FedRAMP and Its Applicability to ISVs Hosted on FedRAMP-Authorized IaaS

September 27, 2019, Karen Laughton, Managing Principal, FedRAMP & Assurance Services, Coalfire

Independent Software Vendors (ISVs) often ask Coalfire about the FedRAMP compliance framework and how it applies to them. They hear that all software procured by the U.S. federal government must be FedRAMP authorized, and they come to the experts to help them navigate the process. The good news is that the FedRAMP program is not directly applicable to most ISVs. An ISV cannot get their native product listed in the FedRAMP marketplace because it is a “software,” not a “service,” and the FedRAMP program was designed for Software as a Service (SaaS), Platform as a Service (PaaS), and Infrastructure as a Service (IaaS) providers that provide multi-tenant cloud solutions to the U.S. federal government. 

An ISV is defined as individuals and organizations that develop, market, and sell software that runs on third-party software and hardware platforms such as Microsoft Azure, Salesforce Government Cloud, Google Cloud Platform, IBM Cloud for Government, and Amazon Web Services (AWS). Essentially, an ISV is a software developer. An agency interested in using the software would buy and deploy it within their FedRAMP-authorized IaaS environment, much like you would buy a laptop and install Microsoft Office. 

While an ISV product does not meet the requirements to be listed in the FedRAMP marketplace, agencies can still ask that the product meet FedRAMP requirements. Most of these requirements are inherited from the FedRAMP-authorized PaaS/IaaS provider or are the responsibility of the agency that procured the software product from the ISV; but the ISV is not completely off the hook. There are still around 40 FedRAMP controls that Coalfire has determined apply to ISVs to some degree.   

ISVs do not process, store, or transmit federal or system data. They have no access to their agency customers’ production environments unless explicitly granted it by the agency for troubleshooting purposes, where they would be treated by the agency as third-party personnel. The roles/permissions provided to the ISV would be assigned by the agency and removed when no longer necessary. The ISV would be responsible for continuing application development (the software development lifecycle), updates to the application/flaw remediation, and supporting agency customers with troubleshooting the software if their contract requires them to provide that level of support. In addition, the ISV would need to ensure that any personnel in a customer support role meet the personnel security requirements of the agency they are supporting.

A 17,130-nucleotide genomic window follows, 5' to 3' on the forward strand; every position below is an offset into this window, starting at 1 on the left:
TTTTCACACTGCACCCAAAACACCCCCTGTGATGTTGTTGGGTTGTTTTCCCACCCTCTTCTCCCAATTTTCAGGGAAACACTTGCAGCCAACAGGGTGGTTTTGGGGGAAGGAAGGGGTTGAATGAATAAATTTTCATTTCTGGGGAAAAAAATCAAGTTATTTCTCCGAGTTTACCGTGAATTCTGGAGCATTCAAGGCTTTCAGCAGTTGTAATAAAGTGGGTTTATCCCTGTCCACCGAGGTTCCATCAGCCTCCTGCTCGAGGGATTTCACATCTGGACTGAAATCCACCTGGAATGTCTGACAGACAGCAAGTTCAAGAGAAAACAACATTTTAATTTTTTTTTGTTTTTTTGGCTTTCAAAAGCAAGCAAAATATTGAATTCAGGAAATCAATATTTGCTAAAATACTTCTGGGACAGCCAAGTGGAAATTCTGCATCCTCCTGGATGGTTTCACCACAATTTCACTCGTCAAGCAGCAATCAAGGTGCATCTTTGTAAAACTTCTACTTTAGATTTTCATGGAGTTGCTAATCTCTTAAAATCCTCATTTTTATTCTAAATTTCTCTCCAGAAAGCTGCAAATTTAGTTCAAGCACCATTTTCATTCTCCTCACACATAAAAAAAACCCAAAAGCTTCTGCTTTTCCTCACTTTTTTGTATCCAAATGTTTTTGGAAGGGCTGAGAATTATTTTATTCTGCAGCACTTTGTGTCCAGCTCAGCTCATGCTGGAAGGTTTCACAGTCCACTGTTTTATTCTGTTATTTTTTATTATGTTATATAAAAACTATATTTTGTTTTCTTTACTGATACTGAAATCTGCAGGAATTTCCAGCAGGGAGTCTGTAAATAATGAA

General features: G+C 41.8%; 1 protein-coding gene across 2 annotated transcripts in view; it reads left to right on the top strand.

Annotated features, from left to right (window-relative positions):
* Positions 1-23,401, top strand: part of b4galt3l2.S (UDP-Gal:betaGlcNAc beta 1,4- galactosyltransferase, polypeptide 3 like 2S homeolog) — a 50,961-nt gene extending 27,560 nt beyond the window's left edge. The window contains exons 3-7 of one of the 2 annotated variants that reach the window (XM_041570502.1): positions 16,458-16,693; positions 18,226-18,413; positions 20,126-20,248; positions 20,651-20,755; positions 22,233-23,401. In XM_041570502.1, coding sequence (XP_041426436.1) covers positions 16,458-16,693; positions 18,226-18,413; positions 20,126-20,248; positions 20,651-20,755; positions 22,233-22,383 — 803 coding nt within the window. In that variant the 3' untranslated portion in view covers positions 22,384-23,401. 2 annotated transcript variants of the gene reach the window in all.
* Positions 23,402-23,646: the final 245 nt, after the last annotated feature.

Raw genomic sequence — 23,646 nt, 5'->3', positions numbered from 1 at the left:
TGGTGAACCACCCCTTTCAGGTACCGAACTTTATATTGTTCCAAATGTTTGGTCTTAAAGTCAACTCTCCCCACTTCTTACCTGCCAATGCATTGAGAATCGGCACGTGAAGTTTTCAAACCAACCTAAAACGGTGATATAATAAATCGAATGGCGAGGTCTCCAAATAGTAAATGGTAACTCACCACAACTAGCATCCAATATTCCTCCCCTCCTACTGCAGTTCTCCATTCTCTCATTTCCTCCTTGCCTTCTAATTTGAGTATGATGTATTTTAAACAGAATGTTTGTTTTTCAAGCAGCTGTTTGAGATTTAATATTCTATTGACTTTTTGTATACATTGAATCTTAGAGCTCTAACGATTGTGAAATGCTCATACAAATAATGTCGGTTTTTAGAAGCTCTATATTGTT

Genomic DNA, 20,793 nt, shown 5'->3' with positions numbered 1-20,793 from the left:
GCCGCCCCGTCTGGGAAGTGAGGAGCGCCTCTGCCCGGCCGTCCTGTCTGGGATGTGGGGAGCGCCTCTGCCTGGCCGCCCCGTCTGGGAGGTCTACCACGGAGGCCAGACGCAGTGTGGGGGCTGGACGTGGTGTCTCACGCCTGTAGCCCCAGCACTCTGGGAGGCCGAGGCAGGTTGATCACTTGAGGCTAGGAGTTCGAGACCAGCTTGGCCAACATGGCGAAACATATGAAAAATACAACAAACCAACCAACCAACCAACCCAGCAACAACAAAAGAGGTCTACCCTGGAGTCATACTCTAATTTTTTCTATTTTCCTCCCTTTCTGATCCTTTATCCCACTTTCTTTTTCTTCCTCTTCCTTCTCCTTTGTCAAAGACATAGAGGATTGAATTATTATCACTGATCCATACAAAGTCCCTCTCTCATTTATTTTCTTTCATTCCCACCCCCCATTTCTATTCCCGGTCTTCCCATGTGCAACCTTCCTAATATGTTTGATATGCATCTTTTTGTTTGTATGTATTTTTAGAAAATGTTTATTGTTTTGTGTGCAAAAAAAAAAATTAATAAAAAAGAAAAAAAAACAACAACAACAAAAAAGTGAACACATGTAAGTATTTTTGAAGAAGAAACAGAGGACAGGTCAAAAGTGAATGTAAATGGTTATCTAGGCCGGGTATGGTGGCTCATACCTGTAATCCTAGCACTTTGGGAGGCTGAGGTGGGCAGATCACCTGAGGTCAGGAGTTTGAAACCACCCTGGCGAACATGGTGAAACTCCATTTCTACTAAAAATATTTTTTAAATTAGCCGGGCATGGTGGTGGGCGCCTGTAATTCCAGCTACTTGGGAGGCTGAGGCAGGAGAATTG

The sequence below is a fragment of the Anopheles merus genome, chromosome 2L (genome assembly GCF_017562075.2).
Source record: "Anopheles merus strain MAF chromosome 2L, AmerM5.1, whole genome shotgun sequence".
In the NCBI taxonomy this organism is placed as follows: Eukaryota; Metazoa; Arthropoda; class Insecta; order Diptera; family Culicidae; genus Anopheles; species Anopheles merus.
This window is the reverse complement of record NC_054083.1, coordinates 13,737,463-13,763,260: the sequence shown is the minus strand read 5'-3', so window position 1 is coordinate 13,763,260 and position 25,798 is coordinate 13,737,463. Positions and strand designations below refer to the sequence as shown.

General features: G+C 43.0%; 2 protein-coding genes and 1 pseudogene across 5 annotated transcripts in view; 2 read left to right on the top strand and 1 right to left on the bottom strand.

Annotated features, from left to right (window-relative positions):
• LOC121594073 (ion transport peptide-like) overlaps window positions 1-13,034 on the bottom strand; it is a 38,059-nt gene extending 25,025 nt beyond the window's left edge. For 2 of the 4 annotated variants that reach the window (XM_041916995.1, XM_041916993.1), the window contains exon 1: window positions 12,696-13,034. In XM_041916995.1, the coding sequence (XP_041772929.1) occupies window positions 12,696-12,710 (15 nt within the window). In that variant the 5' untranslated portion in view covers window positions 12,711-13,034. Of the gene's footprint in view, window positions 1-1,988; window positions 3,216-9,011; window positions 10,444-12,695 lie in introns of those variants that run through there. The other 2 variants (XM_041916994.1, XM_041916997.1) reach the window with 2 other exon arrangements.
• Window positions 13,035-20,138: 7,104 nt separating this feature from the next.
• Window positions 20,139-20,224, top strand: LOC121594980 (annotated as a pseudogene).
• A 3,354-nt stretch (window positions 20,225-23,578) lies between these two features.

The underlying PaaS/IaaS provider is responsible for supplying all the infrastructure and platform-layer controls to include endpoint protection, SIEM/monitoring, ticketing, file integrity monitoring, directory services, border protection, secrets management, multifactor authentication, configuration management (non-software related), vulnerability management, and host-based intrusion prevention/detection. The agency can either manage these controls themselves or outsource to a managed service provider; but ultimately, it is up to the agency, not the ISV. It is important for the ISV to partner with a FedRAMP-authorized PaaS/IaaS provider to ensure FedRAMP requirements are met at the PaaS/IaaS layers.

The agency customer leveraging the software product provided by the ISV is responsible for everything that is configurable within the PaaS/IaaS as well as the software, including access roles/permissions and updating the software as patches or new releases are made available by the ISV. 

Coalfire has worked with ISVs and the PaaS/IaaS providers that host them to develop a methodology to ensure ISVs are meeting the applicable FedRAMP requirements. This involves evaluating the ISV’s product and procedures against the applicable FedRAMP controls, assisting with remediation where the ISV is not meeting the developer-related controls, and attesting to the ISV’s compliance or non-compliance with the applicable FedRAMP requirements. This results in a deliverable that can be handed to your agency customer to ensure they understand the risk of using an ISV’s product prior to deploying it in their cloud environment. It is ultimately up to the ISV’s agency customer to accept the risk of utilizing the ISV-developed software as well as any risks associated with their PaaS/IaaS provider.

If you are an ISV partnering with a FedRAMP-authorized IaaS provider and are exploring FedRAMP compliance so you can sell your product to the U.S. federal government, please contact ISVFedRAMP@coalfire.com for more information on how we can help.

Karen Laughton

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Karen Laughton — Managing Principal, FedRAMP & Assurance Services, Coalfire

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